Victorian silver plated table candelabra late 19th century, by Thomas Bradbury & Sons, Sheffield, diamond registration mark Palm tree design column, supporting three sconces. Height 52 cm
registered design. During the period 1842-1883 the Patent Office issued a diamond mark along with the registration number when a design was registered.
Besides indicating that the design had been registered, a diamond mark offered the buyer the reassurance of knowing an item was of British design. It assured the person registering the design a degree of protection from copying.
The mark was created to identify the type of material used (known as the class), how many items were included, (sometimes known as bundles or packages), and the date of registration.
On the diamond mark the year of registration is shown along with the month code. However, there are two ranges of year codes; 1842-1867 and 1868-1883. By looking at the design of the diamond mark you should be able to determine the correct year from the design of the diamond mark and the placing of the day number.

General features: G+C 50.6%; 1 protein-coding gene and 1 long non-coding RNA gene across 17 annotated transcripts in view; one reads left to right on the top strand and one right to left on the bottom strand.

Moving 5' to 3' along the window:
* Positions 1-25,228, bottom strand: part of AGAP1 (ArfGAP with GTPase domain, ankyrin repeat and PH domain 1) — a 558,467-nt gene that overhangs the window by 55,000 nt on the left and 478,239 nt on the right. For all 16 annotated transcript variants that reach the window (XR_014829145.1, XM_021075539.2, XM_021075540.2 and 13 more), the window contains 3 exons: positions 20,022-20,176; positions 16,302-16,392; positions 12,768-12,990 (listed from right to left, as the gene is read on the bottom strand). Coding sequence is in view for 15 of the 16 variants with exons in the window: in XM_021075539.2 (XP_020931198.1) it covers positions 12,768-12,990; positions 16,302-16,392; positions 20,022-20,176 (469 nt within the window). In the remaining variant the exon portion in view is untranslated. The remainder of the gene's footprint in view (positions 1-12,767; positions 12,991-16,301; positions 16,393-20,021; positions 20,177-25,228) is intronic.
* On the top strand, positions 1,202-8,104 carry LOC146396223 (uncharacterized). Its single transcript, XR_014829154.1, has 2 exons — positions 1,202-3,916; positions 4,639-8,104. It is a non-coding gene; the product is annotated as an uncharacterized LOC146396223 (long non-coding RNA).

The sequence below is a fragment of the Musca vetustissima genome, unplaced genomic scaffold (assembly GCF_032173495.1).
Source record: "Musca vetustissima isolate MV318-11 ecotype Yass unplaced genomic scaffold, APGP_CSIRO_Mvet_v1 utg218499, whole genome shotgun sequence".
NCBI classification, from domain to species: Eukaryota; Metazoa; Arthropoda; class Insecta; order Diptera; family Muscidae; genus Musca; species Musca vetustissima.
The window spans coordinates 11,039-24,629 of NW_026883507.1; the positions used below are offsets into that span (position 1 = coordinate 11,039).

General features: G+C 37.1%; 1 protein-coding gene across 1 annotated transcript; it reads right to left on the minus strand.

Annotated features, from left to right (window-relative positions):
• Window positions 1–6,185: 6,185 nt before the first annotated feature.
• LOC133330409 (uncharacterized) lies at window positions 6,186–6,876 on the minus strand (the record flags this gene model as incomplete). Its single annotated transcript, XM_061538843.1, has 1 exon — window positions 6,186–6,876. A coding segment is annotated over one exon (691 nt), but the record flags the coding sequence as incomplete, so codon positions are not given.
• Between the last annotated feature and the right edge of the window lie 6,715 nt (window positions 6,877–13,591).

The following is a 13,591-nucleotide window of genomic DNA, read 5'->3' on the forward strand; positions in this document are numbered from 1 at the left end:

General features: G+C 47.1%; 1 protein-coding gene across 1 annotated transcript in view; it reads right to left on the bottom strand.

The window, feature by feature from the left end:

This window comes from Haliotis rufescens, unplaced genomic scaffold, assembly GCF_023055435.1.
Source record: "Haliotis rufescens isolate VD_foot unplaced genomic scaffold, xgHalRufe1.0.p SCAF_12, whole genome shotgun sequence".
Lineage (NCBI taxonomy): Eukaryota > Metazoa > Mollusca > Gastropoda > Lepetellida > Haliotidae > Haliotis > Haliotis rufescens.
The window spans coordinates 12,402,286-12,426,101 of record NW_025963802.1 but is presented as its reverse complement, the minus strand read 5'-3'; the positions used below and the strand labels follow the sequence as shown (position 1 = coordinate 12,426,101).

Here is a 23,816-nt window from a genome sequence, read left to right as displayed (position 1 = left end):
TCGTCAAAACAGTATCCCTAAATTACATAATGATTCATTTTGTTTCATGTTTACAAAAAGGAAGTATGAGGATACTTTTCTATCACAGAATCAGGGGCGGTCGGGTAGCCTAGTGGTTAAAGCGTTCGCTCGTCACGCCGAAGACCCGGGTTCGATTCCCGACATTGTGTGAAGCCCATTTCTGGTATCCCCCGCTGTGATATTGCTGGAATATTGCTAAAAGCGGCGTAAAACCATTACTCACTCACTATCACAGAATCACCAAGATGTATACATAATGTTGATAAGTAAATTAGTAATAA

Source and further information: http://www.nationalarchives.gov.uk/records/research-guides/reg-design-diamond.htm
The buyers premium is an additional percentage charge on the hammer price of the item, imposed by the auction house to cover administrative costs. The buyers premium percentage varies between auction houses, with a range of 12.5% to 22%.